Take the 2-minute tour ×
Stack Overflow is a question and answer site for professional and enthusiast programmers. It's 100% free, no registration required.

I haven't worked much with remoting so excuse this rather rudimentary question, If I derive a class from an abstract class marked as [Serializable] (for passing the data across an appdomain), does the other side get the actual overriden implementation? ie does polymorphism work over remoting/Serializable?

I need to create a clone on the other side rather than operating on the original so MarshalByRef is not an option...

share|improve this question

2 Answers 2

up vote 2 down vote accepted

Yes when you deserialize a type, the same type is reconstituted in the remote domain.

You can control the deserialized type by using the IObjectReference pattern:

http://msdn.microsoft.com/en-us/library/system.runtime.serialization.iobjectreference.aspx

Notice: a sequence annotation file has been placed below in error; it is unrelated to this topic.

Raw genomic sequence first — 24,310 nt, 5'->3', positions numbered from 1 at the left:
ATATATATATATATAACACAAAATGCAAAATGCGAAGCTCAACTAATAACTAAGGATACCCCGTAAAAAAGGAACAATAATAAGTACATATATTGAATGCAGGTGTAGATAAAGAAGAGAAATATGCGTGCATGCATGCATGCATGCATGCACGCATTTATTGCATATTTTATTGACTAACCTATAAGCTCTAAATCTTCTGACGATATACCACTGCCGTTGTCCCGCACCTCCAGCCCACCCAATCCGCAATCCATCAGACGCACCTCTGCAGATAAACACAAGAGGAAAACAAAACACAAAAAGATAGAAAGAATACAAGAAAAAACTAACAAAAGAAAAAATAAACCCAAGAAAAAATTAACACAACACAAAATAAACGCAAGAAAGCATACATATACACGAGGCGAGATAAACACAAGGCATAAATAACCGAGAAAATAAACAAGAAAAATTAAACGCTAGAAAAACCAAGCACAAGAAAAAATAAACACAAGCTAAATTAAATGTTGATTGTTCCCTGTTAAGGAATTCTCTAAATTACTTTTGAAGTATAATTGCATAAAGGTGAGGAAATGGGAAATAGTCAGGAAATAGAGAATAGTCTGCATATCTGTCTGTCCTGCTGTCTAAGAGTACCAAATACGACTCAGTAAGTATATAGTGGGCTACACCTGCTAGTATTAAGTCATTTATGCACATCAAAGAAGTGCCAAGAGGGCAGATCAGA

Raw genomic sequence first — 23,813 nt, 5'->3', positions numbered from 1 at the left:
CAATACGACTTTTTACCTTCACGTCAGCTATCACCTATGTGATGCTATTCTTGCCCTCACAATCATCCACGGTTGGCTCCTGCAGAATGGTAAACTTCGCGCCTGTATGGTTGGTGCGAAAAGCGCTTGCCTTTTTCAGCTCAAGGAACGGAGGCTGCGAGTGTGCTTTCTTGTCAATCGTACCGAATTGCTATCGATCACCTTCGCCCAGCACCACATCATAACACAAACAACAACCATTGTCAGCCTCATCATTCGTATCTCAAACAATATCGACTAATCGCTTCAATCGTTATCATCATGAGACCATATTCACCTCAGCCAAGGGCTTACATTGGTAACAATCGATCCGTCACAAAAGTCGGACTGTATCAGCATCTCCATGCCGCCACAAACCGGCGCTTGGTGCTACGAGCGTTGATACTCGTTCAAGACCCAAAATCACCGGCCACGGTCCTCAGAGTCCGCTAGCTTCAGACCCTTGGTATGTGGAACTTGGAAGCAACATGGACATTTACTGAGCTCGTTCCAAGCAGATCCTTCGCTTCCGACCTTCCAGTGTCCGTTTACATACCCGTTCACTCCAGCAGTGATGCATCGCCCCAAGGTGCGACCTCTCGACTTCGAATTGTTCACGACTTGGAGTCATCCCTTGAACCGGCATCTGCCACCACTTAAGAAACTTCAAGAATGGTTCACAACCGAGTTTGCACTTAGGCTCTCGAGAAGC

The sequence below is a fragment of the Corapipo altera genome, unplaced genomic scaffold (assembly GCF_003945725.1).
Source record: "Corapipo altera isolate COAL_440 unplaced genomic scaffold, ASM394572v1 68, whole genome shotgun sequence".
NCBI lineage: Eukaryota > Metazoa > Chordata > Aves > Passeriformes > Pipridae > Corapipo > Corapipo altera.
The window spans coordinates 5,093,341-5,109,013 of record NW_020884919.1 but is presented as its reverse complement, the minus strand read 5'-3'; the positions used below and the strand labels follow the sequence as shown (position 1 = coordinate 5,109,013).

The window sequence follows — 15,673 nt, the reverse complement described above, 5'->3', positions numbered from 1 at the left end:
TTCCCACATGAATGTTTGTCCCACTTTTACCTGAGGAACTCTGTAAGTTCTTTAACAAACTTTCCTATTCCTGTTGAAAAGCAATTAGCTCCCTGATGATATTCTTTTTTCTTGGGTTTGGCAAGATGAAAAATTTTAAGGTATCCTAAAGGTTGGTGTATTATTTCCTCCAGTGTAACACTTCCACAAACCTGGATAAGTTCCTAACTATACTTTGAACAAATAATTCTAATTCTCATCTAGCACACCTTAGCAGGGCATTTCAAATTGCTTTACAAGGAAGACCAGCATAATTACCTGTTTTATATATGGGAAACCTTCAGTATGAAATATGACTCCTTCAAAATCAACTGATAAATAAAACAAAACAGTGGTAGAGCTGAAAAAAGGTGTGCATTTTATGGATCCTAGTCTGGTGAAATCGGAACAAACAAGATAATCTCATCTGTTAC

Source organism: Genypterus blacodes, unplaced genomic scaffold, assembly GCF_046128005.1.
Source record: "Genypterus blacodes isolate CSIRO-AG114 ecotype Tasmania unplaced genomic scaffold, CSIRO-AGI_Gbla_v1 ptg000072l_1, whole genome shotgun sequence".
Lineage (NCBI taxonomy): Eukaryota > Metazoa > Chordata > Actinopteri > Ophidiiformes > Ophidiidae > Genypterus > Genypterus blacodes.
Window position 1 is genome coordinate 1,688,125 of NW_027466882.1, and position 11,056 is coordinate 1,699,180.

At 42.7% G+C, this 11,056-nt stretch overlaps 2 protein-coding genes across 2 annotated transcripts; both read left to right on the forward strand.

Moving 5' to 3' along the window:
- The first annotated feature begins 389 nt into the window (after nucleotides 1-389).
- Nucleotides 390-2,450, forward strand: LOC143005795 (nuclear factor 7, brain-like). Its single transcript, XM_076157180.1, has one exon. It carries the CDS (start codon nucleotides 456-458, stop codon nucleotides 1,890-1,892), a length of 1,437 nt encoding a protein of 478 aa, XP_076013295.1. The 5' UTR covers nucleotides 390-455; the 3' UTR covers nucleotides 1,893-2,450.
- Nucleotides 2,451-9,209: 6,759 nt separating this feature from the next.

share|improve this answer
    
How does that work? I mean I would understand how Serializable works if it simply instantiates the same type on the other side and copies all the data with it, but if I have some abstract class say BirdBase and the other side inherits and passes a Bird : BirdBase it would have to send the actual code.. isn't that a security concern as well? –  konrad Jan 6 '11 at 0:35
    
Both sides must be able to access the serialized type, and all that it contains. The deserializer will attempt to load the final type of the object that was serialized. If it fails, an exception is thrown. –  csharptest.net Jan 6 '11 at 2:38
    
Well that doesn't work then :/ one side knows only of the base class and the other overrides it –  konrad Jan 6 '11 at 5:54

The easiest way to see that [Serializable] is not inherited is press F12 and see "Inherited = false" in AttributeUsage. The harder option is to RTFM at http://msdn.microsoft.com/en-us/library/bcfsa90a.aspx .

Essentially you need to mark all you classes as serializable and they will be deserialized properly.

share|improve this answer

Your Answer

 
discard

By posting your answer, you agree to the privacy policy and terms of service.

Not the answer you're looking for? Browse other questions tagged or ask your own question.